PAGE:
BUTTE - A Butte graphic artist is part of an Emmy-nominated team for work on a 90-minute documentary featuring the history of rock-climbing. The Discovery Channel has aired it.
Wesley Meeks, 27, is one of five Missoula residents and two out-of-staters nominated for visual effects in “Valley Uprising” in the Outstanding Graphic Design and Art Direction category.
“It’s a crazy feeling,” said Meeks, a three-dimensional animation artist and 2007 Butte High School graduate.
“I can’t really describe it; it’s surreal. I never thought it would get a nomination. It’s really unbelievable.”
The 37th annual News and Documentary Emmy Awards take place at Lincoln Center in New York City on Sept. 21.
The team’s collaborative animation, composition and design graphics are lumped in with heavy hitters HBO Documentary Films, NOVA and POV — Point of View — and 'David Attenborough's Rise of Animals' on the Smithsonian Channel.
Based mostly in Missoula, the team, Meeks and project head Barry Thompson are psyched about the nomination.
“I think it has a really good chance of winning,” said Thompson, art director and lead motion designer. “That’s just me thinking positive, though.”
The film portrays the hard-core climbers in Yosemite and “their counterculture lifestyle of Dumpster-diving and wild parties that clashed with the conservative values of the National Park Service,” as filmmaker Sender Films of Boulder, Colo., describes the plot on IMDB.com.
“It’s really a fringe of rock-climbing,” Thompson added. “It’s a part of Americana overlooked in general.”
Thompson, a 16-year graphic artist who taught Meeks at the University of Montana and Half Wild designs owner, said a portion of the film includes rock-climbing’s Golden Era of the 1950s and 1960s up to the late 1970s.
Meeks built many of the 3D models in the process, then handed them to Thompson and colleagues to “composite,” said head compositor/animator Gregg Twigg, UM professor in the Media Arts department.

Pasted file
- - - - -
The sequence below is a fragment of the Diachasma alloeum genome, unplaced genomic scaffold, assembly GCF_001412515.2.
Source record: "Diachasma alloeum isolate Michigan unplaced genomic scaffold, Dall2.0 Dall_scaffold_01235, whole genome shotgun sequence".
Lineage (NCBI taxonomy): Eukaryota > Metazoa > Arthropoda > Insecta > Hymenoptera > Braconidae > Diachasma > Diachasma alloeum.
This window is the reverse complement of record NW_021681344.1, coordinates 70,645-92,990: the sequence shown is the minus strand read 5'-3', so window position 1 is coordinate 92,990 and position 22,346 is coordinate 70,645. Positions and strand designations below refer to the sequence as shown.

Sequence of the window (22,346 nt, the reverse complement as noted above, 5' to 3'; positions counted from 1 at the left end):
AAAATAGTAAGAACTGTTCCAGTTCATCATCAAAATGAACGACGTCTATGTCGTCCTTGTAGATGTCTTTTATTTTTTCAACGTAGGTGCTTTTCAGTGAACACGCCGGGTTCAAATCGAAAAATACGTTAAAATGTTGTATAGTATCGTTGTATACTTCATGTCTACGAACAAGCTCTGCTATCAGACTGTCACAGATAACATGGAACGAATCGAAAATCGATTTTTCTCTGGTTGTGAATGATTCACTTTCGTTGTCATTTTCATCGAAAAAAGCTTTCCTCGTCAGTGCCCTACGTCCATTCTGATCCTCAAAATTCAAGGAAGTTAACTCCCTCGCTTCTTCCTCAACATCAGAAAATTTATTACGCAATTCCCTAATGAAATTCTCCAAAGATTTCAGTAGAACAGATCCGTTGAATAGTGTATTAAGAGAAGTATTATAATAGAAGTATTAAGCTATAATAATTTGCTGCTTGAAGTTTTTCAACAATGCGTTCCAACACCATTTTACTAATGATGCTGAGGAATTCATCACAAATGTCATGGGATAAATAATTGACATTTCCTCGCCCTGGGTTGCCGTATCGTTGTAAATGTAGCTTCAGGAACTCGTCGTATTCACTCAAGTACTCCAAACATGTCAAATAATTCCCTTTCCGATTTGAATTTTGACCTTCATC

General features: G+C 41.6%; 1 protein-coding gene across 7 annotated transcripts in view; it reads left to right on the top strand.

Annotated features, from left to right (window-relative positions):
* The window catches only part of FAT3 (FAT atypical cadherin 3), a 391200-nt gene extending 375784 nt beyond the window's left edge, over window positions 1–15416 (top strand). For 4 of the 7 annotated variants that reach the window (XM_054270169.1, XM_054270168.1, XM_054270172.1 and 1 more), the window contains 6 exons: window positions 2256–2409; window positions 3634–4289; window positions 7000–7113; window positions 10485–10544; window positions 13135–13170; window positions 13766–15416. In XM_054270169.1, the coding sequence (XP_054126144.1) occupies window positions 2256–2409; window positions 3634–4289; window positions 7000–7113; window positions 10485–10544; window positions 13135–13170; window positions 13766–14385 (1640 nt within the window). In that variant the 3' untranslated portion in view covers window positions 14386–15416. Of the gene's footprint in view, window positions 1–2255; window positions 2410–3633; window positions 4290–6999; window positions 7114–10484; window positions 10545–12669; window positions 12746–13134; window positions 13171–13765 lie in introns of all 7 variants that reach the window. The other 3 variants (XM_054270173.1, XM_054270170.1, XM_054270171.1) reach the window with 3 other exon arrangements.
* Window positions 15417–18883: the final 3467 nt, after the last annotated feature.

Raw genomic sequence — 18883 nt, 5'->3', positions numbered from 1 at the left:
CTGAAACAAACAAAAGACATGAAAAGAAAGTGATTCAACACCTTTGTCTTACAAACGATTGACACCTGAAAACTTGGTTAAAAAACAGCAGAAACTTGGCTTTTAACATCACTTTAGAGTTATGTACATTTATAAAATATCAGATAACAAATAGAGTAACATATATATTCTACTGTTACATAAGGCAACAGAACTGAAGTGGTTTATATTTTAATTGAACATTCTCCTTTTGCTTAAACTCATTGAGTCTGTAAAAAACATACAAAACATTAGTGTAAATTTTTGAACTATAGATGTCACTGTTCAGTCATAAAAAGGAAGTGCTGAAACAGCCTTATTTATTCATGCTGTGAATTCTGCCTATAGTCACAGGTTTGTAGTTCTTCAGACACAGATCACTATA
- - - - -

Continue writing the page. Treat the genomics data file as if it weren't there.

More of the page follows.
“We all had different roles that we played,” said Twigg. “Wes was a little more responsible for 3D mapping on some composite shots. It was a big undertaking.”
After combining 2-dimensional and 3D images together from a photograph, Thompson and Twigg combined layers to create various mind-blowing effects.
From a straight photograph of Lost Arrow Spire in Yosemite — adjacent to Upper Yosemite Falls — Meeks helped create a 180-degree twist or computer-generated moving camera shot around the pillar.
“Now, with what Wes did to bring in our skills, we could go around the rock, as if a camera is going around it,” said Thompson. “It is super-dynamic and includes birds flying by. It really turned out stunning.”
The film encompasses a half-century of rock-climbing tradition in the park. The artists created the effects from all vintage photographs.
“Wesley’s shots are definitely two of my favorite in the film,” said Thompson. “They’re fantastic.”
Meeks earned an undergraduate degree in media arts, then a masters in integrated digital media from UM. He taught himself design principles and 3D animation. He lives in Lolo but works at Warm Springs Productions in Missoula.
“At the time I worked on ‘Valley Uprising,’ I was a student and it was pretty much my first professional freelance job,” said Meeks.
His mother, Elizabeth Wing Spooner of Butte, credits local 4-H club photography leaders with launching his keen interest in the graphic arts.
“They did some remarkable activities with those kids,” she said.
Fast forward to the Emmys, which Meeks, Thompson, Twigg and spouses plan to attend. The National Academy of Television Arts and Sciences nominated a variety of projects in 46 categories.
Thompson said “Valley Uprising” has already won numerous outdoor adventure film awards.
“But then, the directors sold the rights to the Discovery Channel to broadcast it,” Thompson added. “So for this nomination, Discovery entered it under Outstanding Graphic Design and Art Direction. Most likely, the Discovery Channel entered it in a couple other sections, but this is the category the Academy locked on.”
Marty Blumen of New Zealand and Mark Palkoski of New York comprise the rest of the project team.
Wing Spooner offered to help pay for the trip to the Emmys for her son and daughter-in-law, Chandra Moles.
No matter what, “Valley Uprising” and its special effects wizards will be in fine company at the big-city gala.
“It’s not easy,” said Twigg. “We’re up against the best of the best. HBO has some of the best art direction, while we’re just a small shop, people living normal lives.”
Twigg taught Meeks, too, in college. He’s glad to have him on board the Emmy train.
“It’s kinda cool to work on some projects with a former student and colleague,” added Twigg.